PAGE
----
Atopic dermatitis patients with pet dander sensitization mount IgE and T cell responses to mammalian cystatins including the human self-protein.
- Molecular and Translational Allergology
- Allergy and Clinical Immunology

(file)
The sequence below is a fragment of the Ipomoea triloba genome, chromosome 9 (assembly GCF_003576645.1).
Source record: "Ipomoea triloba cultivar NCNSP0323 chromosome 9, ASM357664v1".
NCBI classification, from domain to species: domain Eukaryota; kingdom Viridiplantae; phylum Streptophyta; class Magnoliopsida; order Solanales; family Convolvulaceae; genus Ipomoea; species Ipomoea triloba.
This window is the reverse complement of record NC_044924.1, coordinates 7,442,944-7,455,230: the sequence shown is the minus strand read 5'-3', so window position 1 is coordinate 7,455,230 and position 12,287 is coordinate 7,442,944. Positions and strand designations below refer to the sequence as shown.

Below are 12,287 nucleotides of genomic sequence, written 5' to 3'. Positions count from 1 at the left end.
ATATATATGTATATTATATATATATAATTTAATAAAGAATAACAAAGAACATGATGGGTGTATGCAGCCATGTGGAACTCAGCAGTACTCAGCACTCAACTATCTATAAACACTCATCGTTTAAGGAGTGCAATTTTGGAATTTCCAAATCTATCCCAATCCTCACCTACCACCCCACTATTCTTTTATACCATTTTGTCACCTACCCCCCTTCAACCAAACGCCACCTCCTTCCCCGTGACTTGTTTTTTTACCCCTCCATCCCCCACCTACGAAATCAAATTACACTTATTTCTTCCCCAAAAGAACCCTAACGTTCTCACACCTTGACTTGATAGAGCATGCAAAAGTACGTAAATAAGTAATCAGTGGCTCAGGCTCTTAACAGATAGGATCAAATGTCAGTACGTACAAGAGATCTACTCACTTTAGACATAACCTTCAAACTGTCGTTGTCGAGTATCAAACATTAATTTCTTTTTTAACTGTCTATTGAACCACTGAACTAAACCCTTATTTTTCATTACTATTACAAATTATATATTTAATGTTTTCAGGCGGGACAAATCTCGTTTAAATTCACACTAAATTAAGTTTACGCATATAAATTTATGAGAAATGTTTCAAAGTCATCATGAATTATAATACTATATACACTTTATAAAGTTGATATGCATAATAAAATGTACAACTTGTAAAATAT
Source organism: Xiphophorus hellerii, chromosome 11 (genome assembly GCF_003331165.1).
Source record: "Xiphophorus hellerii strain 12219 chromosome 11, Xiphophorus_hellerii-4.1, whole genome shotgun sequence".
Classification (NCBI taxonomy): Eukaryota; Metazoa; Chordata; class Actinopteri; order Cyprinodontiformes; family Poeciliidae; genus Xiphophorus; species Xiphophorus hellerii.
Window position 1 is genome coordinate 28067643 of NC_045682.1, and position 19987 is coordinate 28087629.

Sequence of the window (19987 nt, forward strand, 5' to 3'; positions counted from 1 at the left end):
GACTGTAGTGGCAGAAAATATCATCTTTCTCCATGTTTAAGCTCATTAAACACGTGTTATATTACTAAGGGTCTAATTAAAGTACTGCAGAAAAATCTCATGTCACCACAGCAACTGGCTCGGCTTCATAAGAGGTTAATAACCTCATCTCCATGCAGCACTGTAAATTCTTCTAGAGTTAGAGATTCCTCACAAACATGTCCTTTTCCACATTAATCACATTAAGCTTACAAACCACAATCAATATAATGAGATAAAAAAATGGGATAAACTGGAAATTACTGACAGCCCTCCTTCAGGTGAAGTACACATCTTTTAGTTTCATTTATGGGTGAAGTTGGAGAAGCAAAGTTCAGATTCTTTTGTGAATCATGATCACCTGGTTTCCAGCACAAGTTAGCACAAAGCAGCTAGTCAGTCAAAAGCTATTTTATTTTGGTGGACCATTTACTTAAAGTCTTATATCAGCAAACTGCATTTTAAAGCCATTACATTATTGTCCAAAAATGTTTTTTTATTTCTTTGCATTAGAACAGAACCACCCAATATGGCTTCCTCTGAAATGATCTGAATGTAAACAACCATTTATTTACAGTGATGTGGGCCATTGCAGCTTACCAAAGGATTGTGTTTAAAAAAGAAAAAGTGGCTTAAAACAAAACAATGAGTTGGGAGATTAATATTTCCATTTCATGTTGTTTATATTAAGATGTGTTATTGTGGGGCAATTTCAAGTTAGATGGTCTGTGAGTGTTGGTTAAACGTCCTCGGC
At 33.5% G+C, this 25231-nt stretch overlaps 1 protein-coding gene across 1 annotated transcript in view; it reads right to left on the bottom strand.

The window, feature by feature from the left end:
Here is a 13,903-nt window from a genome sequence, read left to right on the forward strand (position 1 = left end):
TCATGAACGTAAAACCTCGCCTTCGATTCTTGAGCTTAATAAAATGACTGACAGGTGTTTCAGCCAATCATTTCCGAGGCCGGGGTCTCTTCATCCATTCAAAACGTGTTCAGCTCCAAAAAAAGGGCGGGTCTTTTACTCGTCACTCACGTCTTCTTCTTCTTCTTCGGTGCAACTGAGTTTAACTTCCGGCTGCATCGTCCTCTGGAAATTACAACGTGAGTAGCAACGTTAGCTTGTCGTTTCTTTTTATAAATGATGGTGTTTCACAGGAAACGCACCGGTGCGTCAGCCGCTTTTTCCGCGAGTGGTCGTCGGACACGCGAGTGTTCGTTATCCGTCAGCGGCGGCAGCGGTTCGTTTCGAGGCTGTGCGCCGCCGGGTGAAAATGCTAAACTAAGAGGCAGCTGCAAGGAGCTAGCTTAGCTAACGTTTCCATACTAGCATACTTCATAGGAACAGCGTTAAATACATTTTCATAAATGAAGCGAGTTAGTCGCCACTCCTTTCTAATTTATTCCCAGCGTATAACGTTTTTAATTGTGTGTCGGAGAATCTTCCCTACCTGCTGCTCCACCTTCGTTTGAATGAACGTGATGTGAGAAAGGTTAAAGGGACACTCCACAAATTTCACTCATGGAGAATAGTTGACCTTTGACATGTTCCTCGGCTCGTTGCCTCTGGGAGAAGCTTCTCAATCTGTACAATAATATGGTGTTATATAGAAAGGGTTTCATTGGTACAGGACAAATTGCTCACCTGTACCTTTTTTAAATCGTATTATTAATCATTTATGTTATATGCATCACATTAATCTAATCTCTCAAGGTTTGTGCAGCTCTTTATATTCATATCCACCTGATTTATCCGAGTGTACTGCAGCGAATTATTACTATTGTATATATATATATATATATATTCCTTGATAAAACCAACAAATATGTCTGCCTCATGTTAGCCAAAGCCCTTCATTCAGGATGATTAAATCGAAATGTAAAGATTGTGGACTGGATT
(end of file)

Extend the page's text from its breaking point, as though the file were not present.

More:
BACKGROUND: Immediate as well as delayed-type hypersensitivity immune reactions to pet-borne allergens are commonly observed in atopic diseases. Further on in atopic dermatitis (AD), cross-reactivity to self-proteins is discussed to contribute to the disease. Human cystatin A and the cat allergen Fel d 3 belong to the cystatin family, an evolutionary conserved protein family. The objective of the present study was to assess cross-reactivity between mammalian cystatins and to analyze T cell responses to cystatin in AD patients sensitized to pet dander. MATERIAL AND METHODS: cDNA coding for dog cystatin was cloned from dog skin. Sera of 245 patients with IgE-sensitization to cat and dog dander were tested for IgE-binding to recombinantly expressed feline, canine, and human cystatin, respectively. Of these, 141 were also diagnosed for AD. RESULTS: Cystatin-specific IgE was detected in 14.7 %(36) of patients, of which 19 suffered from AD. Within the AD patients, 9 carried measurable IgE against all three cystatins. Cystatin-sensitized AD patients did not differ from non-cystatin sensitized patients in terms of disease severity, age or total IgE levels. T cell cytokine measurements showed elevated IL-4 levels after stimulation with feline and human cystatin. CONCLUSION: The humoral response suggests that next to Fel d3 also the homologous protein from dog might play a role in allergy. Further on, the human cystatin appears to be capable of driving a type2 immune response in sensitized AD patients and may therefore be considered a so-called autoallergen, as it has been proposed for other evolutionary conserved proteins.